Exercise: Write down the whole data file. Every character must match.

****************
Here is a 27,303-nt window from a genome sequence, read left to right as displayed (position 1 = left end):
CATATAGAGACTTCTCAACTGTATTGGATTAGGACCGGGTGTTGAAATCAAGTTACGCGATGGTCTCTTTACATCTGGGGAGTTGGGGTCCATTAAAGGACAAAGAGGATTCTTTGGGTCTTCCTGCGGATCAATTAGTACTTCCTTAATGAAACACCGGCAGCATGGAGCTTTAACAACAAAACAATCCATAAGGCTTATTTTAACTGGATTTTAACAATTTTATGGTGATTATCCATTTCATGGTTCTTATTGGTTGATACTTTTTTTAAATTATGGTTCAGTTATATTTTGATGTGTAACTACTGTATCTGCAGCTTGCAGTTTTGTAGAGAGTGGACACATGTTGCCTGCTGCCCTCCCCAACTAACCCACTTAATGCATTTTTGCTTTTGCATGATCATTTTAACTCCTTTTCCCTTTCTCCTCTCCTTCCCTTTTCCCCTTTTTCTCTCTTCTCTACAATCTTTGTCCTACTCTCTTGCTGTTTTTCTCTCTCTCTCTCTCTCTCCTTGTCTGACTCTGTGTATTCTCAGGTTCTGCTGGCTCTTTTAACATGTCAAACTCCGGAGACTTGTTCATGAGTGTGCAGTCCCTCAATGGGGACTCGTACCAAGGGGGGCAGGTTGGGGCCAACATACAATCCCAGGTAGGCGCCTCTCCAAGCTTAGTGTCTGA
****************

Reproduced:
Here is a 27,303-nt window from a genome sequence, read left to right as displayed (position 1 = left end):
CATATAGAGACTTCTCAACTGTATTGGATTAGGACCGGGTGTTGAAATCAAGTTACGCGATGGTCTCTTTACATCTGGGGAGTTGGGGTCCATTAAAGGACAAAGAGGATTCTTTGGGTCTTCCTGCGGATCAATTAGTACTTCCTTAATGAAACACCGGCAGCATGGAGCTTTAACAACAAAACAATCCATAAGGCTTATTTTAACTGGATTTTAACAATTTTATGGTGATTATCCATTTCATGGTTCTTATTGGTTGATACTTTTTTTAAATTATGGTTCAGTTATATTTTGATGTGTAACTACTGTATCTGCAGCTTGCAGTTTTGTAGAGAGTGGACACATGTTGCCTGCTGCCCTCCCCAACTAACCCACTTAATGCATTTTTGCTTTTGCATGATCATTTTAACTCCTTTTCCCTTTCTCCTCTCCTTCCCTTTTCCCCTTTTTCTCTCTTCTCTACAATCTTTGTCCTACTCTCTTGCTGTTTTTCTCTCTCTCTCTCTCTCTCCTTGTCTGACTCTGTGTATTCTCAGGTTCTGCTGGCTCTTTTAACATGTCAAACTCCGGAGACTTGTTCATGAGTGTGCAGTCCCTCAATGGGGACTCGTACCAAGGGGGGCAGGTTGGGGCCAACATACAATCCCAGGTAGGCGCCTCTCCAAGCTTAGTGTCTGA